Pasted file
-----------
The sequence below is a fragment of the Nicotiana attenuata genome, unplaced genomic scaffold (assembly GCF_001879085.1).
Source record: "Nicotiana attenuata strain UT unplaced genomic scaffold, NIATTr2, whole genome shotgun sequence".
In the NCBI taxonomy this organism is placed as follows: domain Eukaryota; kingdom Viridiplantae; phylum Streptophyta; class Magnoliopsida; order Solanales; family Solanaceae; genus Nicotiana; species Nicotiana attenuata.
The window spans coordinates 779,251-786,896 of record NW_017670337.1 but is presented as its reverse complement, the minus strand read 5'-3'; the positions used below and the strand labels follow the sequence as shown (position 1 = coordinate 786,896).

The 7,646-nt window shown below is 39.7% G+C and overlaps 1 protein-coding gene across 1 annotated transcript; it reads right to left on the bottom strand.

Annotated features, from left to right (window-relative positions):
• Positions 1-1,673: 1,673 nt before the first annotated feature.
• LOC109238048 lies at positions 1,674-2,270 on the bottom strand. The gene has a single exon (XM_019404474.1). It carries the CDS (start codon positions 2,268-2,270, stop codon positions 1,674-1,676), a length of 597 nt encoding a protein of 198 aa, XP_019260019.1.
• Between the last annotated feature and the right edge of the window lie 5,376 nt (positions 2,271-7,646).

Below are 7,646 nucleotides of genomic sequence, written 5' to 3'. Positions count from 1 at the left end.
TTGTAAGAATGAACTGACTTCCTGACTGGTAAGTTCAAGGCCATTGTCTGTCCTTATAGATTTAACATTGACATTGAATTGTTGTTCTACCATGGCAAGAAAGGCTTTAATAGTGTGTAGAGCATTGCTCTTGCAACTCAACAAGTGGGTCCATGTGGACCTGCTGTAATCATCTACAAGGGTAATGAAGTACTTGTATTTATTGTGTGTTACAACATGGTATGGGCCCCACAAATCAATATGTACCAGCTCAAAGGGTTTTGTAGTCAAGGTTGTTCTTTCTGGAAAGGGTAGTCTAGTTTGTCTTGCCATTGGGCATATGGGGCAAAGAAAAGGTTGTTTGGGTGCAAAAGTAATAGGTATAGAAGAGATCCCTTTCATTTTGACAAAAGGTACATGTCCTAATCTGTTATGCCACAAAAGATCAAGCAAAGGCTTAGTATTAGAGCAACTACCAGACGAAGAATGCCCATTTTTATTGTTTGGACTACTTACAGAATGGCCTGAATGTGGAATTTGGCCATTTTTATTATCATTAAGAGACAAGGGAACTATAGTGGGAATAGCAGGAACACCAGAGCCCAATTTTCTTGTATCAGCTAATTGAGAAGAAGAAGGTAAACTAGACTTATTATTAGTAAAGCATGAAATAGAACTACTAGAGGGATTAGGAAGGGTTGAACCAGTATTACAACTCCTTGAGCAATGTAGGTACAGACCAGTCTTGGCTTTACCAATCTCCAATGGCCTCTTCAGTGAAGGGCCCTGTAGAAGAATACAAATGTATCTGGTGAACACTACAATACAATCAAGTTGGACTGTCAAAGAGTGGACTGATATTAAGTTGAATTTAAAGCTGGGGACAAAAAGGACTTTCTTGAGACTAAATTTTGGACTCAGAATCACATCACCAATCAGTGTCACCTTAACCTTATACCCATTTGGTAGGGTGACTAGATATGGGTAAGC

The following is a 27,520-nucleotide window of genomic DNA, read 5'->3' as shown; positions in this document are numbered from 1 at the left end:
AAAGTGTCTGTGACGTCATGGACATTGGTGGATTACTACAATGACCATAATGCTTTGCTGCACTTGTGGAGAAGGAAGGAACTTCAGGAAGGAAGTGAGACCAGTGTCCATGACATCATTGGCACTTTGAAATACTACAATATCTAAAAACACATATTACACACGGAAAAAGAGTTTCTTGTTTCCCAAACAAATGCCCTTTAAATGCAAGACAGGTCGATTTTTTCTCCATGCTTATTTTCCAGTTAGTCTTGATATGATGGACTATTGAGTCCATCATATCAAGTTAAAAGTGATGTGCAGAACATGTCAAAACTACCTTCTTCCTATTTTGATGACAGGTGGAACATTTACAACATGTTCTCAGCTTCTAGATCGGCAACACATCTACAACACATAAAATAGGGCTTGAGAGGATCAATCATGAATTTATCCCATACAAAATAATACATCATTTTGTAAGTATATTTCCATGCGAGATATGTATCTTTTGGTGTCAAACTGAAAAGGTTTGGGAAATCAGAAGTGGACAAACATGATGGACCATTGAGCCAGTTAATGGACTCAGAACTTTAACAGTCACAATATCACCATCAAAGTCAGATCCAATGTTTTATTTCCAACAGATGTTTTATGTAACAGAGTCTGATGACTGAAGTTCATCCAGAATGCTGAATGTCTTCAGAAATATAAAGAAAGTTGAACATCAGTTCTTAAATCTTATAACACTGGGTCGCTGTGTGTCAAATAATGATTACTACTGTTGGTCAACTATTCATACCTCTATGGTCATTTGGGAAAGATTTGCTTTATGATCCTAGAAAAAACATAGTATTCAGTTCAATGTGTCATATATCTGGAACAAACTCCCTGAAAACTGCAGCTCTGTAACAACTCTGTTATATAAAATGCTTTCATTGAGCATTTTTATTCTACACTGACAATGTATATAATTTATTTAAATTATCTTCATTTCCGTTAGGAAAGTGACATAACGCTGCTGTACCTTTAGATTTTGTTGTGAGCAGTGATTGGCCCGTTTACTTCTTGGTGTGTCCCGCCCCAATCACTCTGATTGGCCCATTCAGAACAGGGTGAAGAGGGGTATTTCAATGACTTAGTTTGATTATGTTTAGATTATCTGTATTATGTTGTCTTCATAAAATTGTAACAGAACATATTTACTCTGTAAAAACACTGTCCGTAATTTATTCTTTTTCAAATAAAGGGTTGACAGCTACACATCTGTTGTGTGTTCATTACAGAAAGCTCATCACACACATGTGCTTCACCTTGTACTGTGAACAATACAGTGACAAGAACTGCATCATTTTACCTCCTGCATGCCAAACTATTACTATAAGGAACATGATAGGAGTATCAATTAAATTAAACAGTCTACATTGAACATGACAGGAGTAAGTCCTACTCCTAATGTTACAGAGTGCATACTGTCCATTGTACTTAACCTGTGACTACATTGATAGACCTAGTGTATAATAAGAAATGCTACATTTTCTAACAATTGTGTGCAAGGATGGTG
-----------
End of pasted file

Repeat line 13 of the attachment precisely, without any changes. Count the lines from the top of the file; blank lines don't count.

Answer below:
AAAGTGTCTGTGACGTCATGGACATTGGTGGATTACTACAATGACCATAATGCTTTGCTGCACTTGTGGAGAAGGAAGGAACTTCAGGAAGGAAGTGAGACCAGTGTCCATGACATCATTGGCACTTTGAAATACTACAATATCTAAAAACACATATTACACACGGAAAAAGAGTTTCTTGTTTCCCAAACAAATGCCCTTTAAATGCAAGACAGGTCGATTTTTTCTCCATGCTTATTTTCCAGTTAGTCTTGATATGATGGACTATTGAGTCCATCATATCAAGTTAAAAGTGATGTGCAGAACATGTCAAAACTACCTTCTTCCTATTTTGATGACAGGTGGAACATTTACAACATGTTCTCAGCTTCTAGATCGGCAACACATCTACAACACATAAAATAGGGCTTGAGAGGATCAATCATGAATTTATCCCATACAAAATAATACATCATTTTGTAAGTATATTTCCATGCGAGATATGTATCTTTTGGTGTCAAACTGAAAAGGTTTGGGAAATCAGAAGTGGACAAACATGATGGACCATTGAGCCAGTTAATGGACTCAGAACTTTAACAGTCACAATATCACCATCAAAGTCAGATCCAATGTTTTATTTCCAACAGATGTTTTATGTAACAGAGTCTGATGACTGAAGTTCATCCAGAATGCTGAATGTCTTCAGAAATATAAAGAAAGTTGAACATCAGTTCTTAAATCTTATAACACTGGGTCGCTGTGTGTCAAATAATGATTACTACTGTTGGTCAACTATTCATACCTCTATGGTCATTTGGGAAAGATTTGCTTTATGATCCTAGAAAAAACATAGTATTCAGTTCAATGTGTCATATATCTGGAACAAACTCCCTGAAAACTGCAGCTCTGTAACAACTCTGTTATATAAAATGCTTTCATTGAGCATTTTTATTCTACACTGACAATGTATATAATTTATTTAAATTATCTTCATTTCCGTTAGGAAAGTGACATAACGCTGCTGTACCTTTAGATTTTGTTGTGAGCAGTGATTGGCCCGTTTACTTCTTGGTGTGTCCCGCCCCAATCACTCTGATTGGCCCATTCAGAACAGGGTGAAGAGGGGTATTTCAATGACTTAGTTTGATTATGTTTAGATTATCTGTATTATGTTGTCTTCATAAAATTGTAACAGAACATATTTACTCTGTAAAAACACTGTCCGTAATTTATTCTTTTTCAAATAAAGGGTTGACAGCTACACATCTGTTGTGTGTTCATTACAGAAAGCTCATCACACACATGTGCTTCACCTTGTACTGTGAACAATACAGTGACAAGAACTGCATCATTTTACCTCCTGCATGCCAAACTATTACTATAAGGAACATGATAGGAGTATCAATTAAATTAAACAGTCTACATTGAACATGACAGGAGTAAGTCCTACTCCTAATGTTACAGAGTGCATACTGTCCATTGTACTTAACCTGTGACTACATTGATAGACCTAGTGTATAATAAGAAATGCTACATTTTCTAACAATTGTGTGCAAGGATGGTG